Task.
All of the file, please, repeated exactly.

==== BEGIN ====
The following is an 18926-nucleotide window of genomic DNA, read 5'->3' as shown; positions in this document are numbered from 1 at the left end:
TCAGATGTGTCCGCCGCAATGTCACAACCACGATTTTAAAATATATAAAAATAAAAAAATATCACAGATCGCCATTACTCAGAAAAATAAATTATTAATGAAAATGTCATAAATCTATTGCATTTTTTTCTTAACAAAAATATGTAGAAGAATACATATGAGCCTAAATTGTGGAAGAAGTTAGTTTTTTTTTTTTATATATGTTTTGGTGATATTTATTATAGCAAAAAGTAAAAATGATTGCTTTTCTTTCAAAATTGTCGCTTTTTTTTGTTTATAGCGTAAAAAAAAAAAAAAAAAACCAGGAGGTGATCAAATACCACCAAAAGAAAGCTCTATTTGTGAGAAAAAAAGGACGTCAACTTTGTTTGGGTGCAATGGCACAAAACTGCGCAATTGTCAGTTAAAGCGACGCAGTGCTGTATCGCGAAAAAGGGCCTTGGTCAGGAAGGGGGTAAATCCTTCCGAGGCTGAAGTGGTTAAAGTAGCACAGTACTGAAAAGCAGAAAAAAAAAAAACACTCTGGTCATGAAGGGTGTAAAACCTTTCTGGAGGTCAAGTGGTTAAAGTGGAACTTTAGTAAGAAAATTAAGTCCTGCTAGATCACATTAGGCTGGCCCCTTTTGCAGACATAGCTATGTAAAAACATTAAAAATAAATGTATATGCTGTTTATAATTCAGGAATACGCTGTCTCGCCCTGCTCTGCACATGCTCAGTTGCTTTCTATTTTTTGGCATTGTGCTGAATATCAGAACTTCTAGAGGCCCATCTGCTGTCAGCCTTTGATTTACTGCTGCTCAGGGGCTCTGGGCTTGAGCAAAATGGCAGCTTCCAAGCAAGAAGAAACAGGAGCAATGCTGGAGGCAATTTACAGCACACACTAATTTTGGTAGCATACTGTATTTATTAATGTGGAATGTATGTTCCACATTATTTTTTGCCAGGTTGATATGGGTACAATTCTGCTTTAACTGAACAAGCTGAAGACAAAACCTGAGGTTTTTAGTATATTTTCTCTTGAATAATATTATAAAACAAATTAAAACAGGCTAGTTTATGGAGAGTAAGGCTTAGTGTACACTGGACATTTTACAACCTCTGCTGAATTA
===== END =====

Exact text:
The following is an 18926-nucleotide window of genomic DNA, read 5'->3' as shown; positions in this document are numbered from 1 at the left end:
TCAGATGTGTCCGCCGCAATGTCACAACCACGATTTTAAAATATATAAAAATAAAAAAATATCACAGATCGCCATTACTCAGAAAAATAAATTATTAATGAAAATGTCATAAATCTATTGCATTTTTTTCTTAACAAAAATATGTAGAAGAATACATATGAGCCTAAATTGTGGAAGAAGTTAGTTTTTTTTTTTTATATATGTTTTGGTGATATTTATTATAGCAAAAAGTAAAAATGATTGCTTTTCTTTCAAAATTGTCGCTTTTTTTTGTTTATAGCGTAAAAAAAAAAAAAAAAAACCAGGAGGTGATCAAATACCACCAAAAGAAAGCTCTATTTGTGAGAAAAAAAGGACGTCAACTTTGTTTGGGTGCAATGGCACAAAACTGCGCAATTGTCAGTTAAAGCGACGCAGTGCTGTATCGCGAAAAAGGGCCTTGGTCAGGAAGGGGGTAAATCCTTCCGAGGCTGAAGTGGTTAAAGTAGCACAGTACTGAAAAGCAGAAAAAAAAAAAACACTCTGGTCATGAAGGGTGTAAAACCTTTCTGGAGGTCAAGTGGTTAAAGTGGAACTTTAGTAAGAAAATTAAGTCCTGCTAGATCACATTAGGCTGGCCCCTTTTGCAGACATAGCTATGTAAAAACATTAAAAATAAATGTATATGCTGTTTATAATTCAGGAATACGCTGTCTCGCCCTGCTCTGCACATGCTCAGTTGCTTTCTATTTTTTGGCATTGTGCTGAATATCAGAACTTCTAGAGGCCCATCTGCTGTCAGCCTTTGATTTACTGCTGCTCAGGGGCTCTGGGCTTGAGCAAAATGGCAGCTTCCAAGCAAGAAGAAACAGGAGCAATGCTGGAGGCAATTTACAGCACACACTAATTTTGGTAGCATACTGTATTTATTAATGTGGAATGTATGTTCCACATTATTTTTTGCCAGGTTGATATGGGTACAATTCTGCTTTAACTGAACAAGCTGAAGACAAAACCTGAGGTTTTTAGTATATTTTCTCTTGAATAATATTATAAAACAAATTAAAACAGGCTAGTTTATGGAGAGTAAGGCTTAGTGTACACTGGACATTTTACAACCTCTGCTGAATTA